The forces hurled stun grenades, yet the rioters on the top deck, whose number swelled up to 30 by that time, kept on beating up about 30 commandoes who kept gliding their way one by one from the helicopter. At one point, the attackers nabbed one commando, wrested away his handgun, and threw him down from the top deck to the lower deck, 30 feet below. The soldier sustained a serious head wound and lost his consciousness.
Only after this injury did Flotilla 13 troops ask for permission to use live fire. The commander approved it: You can go ahead and fire. The soldiers pulled out their handguns and started shooting at the rioters’
legs, a move that ultimately neutralized them. Meanwhile, the rioters started to fire back at the commandoes.
UPDATE: Have trouble believing Israeli officials could be so naive? Back during the Second Intifada, I was talking to a reporter who consistently referred to International Solidarity Movement activists as “peace activists.” I told him that he should call them what they are, Pro-Palestinian activists, if they were “peace activists” they would be riding Israeli buses targeted by bomb attacks as well as accompanying Palestinian demonstrators. He responded, “you know, you’re right, but the Israeli soldiers I deal with call them ‘peace activists’ so I just adopted their lingo.” I guess it’s a lot easier to believe that your enemies are just naive peace activists than that they hate you and want you dead. Israel can’t afford such naivete, as today’s violence suggests. Anyone involved in planning this fiasco’s head should roll.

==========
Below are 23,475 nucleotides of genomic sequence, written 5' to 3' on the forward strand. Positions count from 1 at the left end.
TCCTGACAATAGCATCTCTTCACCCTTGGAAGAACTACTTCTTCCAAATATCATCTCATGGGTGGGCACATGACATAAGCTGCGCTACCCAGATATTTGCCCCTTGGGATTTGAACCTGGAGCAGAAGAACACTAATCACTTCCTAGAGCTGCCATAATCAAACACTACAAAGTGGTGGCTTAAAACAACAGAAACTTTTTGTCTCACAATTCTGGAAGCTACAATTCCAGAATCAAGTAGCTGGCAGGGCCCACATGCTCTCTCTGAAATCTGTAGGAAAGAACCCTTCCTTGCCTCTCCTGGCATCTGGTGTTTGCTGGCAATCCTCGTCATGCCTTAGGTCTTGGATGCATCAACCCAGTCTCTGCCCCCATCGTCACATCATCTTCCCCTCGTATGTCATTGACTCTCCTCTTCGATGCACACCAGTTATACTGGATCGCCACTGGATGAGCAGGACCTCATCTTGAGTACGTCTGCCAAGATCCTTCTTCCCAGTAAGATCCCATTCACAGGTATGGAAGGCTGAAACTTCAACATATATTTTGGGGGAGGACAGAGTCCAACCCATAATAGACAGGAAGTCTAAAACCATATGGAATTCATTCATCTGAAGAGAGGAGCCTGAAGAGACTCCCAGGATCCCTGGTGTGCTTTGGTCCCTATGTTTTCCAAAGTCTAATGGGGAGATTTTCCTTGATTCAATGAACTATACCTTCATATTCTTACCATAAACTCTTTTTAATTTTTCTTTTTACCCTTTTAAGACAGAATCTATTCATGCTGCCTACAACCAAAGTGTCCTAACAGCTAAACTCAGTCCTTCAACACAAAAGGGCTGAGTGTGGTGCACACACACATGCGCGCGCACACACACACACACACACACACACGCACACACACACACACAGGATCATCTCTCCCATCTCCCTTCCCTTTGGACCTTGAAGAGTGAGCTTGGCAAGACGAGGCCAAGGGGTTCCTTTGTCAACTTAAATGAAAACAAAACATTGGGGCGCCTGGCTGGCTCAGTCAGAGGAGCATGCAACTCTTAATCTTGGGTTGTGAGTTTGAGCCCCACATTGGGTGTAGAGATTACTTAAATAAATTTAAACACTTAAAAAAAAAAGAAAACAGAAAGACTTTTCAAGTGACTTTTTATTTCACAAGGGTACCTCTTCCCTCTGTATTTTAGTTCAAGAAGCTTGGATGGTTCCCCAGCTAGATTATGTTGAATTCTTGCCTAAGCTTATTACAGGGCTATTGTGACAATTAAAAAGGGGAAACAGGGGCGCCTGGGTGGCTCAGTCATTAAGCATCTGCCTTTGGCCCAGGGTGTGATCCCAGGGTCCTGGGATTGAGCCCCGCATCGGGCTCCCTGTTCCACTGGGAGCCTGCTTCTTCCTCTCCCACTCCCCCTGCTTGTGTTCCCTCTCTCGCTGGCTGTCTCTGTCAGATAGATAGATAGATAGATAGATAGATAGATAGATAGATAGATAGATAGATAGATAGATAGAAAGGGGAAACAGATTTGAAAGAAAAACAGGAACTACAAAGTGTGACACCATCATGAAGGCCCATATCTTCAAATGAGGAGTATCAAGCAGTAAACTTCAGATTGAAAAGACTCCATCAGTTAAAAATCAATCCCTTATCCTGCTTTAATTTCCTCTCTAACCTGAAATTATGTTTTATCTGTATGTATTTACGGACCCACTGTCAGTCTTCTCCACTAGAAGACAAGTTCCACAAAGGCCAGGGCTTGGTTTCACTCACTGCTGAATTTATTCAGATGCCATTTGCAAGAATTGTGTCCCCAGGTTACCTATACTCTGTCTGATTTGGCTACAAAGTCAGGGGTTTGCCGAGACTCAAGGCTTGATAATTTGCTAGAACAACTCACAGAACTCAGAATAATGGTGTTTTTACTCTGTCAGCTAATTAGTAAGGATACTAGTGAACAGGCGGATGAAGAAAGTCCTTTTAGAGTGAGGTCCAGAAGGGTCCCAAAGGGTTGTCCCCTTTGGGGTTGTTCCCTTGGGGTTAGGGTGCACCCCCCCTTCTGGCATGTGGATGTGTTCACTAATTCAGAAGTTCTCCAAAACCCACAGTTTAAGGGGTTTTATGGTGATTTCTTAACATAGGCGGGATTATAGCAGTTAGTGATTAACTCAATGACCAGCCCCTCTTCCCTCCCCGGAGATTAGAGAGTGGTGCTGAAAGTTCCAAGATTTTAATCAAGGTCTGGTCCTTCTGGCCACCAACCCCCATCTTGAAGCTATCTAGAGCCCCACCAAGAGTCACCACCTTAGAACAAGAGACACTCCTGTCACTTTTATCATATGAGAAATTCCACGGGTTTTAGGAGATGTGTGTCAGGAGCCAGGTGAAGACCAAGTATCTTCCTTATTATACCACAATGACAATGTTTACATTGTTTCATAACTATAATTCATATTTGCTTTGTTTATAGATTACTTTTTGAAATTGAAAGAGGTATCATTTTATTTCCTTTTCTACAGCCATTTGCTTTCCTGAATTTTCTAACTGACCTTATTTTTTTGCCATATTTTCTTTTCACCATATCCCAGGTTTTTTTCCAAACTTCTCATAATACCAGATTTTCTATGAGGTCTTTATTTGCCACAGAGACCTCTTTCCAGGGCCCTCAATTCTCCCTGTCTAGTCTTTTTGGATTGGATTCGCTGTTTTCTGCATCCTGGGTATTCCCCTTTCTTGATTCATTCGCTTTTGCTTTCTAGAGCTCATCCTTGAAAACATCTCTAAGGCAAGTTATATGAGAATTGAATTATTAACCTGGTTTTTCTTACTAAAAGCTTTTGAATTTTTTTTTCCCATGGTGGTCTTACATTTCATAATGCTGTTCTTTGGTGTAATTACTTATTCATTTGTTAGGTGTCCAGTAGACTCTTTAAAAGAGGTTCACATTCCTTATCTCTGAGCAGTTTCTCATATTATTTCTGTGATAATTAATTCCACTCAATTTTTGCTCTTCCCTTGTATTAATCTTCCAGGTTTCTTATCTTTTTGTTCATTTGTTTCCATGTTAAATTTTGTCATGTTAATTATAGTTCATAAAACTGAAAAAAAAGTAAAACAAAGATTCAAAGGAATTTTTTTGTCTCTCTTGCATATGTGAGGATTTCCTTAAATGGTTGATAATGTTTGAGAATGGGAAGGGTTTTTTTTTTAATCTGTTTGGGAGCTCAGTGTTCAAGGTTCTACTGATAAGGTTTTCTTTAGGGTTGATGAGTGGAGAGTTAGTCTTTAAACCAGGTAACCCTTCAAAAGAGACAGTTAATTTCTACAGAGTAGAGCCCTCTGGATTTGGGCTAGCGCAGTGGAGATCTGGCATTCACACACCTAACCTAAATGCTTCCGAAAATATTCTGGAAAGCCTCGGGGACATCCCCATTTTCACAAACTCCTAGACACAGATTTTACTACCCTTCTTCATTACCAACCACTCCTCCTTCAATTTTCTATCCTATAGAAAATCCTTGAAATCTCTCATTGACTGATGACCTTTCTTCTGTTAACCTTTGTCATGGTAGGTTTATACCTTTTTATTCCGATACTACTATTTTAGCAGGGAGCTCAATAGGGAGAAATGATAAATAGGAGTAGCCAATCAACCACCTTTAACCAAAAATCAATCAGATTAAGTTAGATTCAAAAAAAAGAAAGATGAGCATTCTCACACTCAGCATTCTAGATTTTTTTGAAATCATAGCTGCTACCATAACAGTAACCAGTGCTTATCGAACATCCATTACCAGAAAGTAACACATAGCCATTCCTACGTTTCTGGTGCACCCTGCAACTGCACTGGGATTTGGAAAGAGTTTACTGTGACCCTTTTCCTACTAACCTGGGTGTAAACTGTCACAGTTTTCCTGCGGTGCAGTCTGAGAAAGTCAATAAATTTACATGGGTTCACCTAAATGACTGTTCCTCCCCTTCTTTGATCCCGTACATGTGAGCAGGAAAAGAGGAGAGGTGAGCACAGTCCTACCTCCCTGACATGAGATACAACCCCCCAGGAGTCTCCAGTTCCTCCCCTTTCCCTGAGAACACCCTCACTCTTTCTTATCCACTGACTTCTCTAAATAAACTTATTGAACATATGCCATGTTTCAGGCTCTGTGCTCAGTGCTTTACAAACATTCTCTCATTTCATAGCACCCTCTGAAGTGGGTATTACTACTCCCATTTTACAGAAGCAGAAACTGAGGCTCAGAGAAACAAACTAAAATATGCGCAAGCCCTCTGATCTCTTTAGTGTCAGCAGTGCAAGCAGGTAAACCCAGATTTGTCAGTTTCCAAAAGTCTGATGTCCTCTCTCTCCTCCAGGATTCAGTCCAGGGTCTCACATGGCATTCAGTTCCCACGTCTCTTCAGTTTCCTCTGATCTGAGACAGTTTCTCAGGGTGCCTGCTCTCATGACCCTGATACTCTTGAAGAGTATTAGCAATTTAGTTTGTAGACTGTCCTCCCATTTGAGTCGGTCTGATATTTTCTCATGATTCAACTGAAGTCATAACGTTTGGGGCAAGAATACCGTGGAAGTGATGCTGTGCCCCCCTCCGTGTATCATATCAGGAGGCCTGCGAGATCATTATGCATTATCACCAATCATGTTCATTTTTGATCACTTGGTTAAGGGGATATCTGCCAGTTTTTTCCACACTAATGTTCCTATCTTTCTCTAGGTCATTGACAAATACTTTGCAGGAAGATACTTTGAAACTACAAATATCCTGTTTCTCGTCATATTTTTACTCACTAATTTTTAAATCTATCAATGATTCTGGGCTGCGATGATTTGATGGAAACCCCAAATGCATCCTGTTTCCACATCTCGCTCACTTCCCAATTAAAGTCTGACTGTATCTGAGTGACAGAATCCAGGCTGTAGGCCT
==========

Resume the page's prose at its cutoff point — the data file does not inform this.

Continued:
FURTHER UPDATE: A “peace activist” aboard the ship, courtesy of Pajamas Media. Note the rather large, sharp dagger, perfect for, oh, spreading hummus or something.